Many environmental problems plaguing the world can be traced back to the pollution thrown up by combustion engine vehicles. That’s why the lithium battery that electric cars use has started to replace them in the minds of consumers. In the past few years, more and more car manufacturers touting the electric automobile with established ones starting to come out their own designs. Surprisingly, however, few people understand enough about the electric car to make a smart purchase. This guide will show you all you need to know about electric vehicles.
What is an electric car?
As the name implies, an electric car relies on a battery to run. In terms of the build, this means that it lacks the overall engine and drive train that characterizes the good old combustion-engine-driven vehicles. This distinction is important as it greatly affects the weight of the vehicle as a whole. Electric cars are simply lighter, and it affects handling accordingly. It’s not a major learning curve, but it should be taken note of. A benefit of this lack of components also re-centers gravity properly on the vehicle. This makes it safer ultimately as it prevents the car from tumbling over.
What types are there?
There are actually two basic types of electric cars to consider for purchase. The first is the purely electric car. This one is equipped with (usually) a lithium battery for electric cars, and that alone propels it. The second is what they call a hybrid. It is so named because a smaller combustion engine complements the battery it possesses. One or the other power source takes over depending on the speed of your travel. Naturally, a hybrid can move far faster—it still has a combustion engine, after all. A hybrid, however, is only halfway into the green revolution.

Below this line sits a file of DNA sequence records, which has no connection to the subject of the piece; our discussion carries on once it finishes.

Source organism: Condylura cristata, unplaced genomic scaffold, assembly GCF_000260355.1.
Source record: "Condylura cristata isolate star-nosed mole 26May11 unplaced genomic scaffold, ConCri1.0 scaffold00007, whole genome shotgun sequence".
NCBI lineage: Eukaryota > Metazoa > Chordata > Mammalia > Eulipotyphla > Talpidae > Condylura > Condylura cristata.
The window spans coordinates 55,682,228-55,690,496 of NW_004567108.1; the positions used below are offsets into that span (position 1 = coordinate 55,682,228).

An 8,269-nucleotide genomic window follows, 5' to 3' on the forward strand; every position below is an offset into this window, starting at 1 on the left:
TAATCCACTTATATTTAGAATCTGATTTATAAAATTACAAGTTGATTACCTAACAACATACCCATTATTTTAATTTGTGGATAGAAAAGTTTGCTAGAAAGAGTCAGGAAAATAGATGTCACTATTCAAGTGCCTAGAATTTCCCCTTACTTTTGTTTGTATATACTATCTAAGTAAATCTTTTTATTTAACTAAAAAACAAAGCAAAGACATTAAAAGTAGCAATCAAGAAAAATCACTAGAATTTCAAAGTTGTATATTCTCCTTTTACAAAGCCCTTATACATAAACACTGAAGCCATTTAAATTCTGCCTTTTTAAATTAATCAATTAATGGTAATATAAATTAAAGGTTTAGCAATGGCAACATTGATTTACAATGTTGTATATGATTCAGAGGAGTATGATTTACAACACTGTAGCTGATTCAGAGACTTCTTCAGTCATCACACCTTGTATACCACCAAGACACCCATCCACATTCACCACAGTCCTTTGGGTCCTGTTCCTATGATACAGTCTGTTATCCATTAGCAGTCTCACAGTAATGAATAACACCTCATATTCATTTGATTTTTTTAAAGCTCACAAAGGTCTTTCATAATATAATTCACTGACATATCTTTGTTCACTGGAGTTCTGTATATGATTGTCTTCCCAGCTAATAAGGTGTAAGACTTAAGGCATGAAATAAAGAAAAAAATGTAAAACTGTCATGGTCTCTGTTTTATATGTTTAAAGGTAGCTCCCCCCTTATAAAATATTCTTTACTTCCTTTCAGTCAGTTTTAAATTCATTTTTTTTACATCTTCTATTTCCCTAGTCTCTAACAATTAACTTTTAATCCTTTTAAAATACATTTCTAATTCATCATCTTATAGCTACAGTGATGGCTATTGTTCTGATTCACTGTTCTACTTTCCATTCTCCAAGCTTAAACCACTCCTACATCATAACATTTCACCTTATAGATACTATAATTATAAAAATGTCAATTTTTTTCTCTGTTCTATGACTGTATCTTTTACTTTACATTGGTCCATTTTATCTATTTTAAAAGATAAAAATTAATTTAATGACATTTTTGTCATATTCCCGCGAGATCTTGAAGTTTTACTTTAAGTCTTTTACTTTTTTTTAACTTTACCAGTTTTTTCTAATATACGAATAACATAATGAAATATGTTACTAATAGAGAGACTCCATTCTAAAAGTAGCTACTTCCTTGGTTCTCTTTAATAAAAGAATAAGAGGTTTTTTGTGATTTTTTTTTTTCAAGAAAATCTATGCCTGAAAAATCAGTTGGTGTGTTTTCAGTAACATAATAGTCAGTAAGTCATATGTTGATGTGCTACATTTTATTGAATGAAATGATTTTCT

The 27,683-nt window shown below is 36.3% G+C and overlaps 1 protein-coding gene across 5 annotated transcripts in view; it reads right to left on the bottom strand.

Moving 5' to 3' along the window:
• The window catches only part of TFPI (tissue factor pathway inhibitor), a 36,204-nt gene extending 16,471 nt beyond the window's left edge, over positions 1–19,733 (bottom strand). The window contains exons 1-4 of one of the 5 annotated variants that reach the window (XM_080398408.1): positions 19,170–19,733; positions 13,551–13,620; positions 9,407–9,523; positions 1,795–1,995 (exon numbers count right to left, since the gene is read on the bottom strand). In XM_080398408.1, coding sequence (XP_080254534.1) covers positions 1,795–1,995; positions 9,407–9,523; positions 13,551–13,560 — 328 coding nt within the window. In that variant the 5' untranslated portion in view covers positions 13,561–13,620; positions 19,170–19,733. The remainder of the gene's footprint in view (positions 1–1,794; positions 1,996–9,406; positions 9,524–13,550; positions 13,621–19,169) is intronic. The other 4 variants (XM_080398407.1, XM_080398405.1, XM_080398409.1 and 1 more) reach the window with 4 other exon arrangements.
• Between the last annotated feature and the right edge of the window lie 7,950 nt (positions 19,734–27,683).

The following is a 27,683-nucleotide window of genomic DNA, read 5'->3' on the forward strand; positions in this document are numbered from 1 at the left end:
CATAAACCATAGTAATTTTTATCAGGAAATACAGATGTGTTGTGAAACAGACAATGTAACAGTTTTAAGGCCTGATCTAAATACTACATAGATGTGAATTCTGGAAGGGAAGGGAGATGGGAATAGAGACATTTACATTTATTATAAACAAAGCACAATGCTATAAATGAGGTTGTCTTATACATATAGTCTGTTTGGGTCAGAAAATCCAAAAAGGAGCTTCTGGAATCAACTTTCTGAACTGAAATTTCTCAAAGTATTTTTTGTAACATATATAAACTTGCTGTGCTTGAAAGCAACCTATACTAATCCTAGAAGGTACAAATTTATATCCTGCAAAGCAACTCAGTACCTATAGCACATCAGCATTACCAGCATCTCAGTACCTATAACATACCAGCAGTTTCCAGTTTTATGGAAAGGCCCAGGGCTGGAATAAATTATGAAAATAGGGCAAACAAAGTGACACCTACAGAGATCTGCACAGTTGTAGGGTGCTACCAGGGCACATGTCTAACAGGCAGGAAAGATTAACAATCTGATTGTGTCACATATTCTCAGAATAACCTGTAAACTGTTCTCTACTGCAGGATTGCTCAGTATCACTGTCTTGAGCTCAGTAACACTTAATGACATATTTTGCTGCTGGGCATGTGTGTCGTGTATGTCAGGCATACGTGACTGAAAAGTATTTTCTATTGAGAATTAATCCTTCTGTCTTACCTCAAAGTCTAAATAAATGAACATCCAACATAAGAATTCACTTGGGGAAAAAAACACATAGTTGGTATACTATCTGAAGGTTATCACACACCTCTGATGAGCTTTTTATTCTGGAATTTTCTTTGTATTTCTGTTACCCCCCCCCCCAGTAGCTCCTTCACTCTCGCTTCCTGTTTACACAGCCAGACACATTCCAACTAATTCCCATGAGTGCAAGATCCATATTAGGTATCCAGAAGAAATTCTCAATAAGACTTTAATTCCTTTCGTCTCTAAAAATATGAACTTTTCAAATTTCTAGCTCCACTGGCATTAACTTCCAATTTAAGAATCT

What is the range?
The range of an electric car depends wholly on the capacity and type of battery installed. Industry averages, though, have it at 100 miles on a single charge. This range can lengthen or shorten depending on extremes of temperature. It’s worthwhile noting that that is at least half of the range of a combustion engine car. The best way to ensure that you maximize the range is to get a better class of battery for your electric car—lithium is top of mind when it comes to this.
How does one charge?
If you choose to upgrade to a fully electric car, then you’re going to have to set up the means to recharge regularly. This usually takes between six and 10 hours at your average home 240 Volts and 13 amp socket. If that seems terribly long, then you’re in luck as there are industrial chargers that allow a charge to 80% in 30 to 45 minutes. That’s sure to improve as the technologies themselves improve over the years.
An electric car is certainly an investment that is good for the environment. At this point, however, you have to be aware that you’re an early adopter with all the downside that it brings. The technology is good, but it has a long way to go.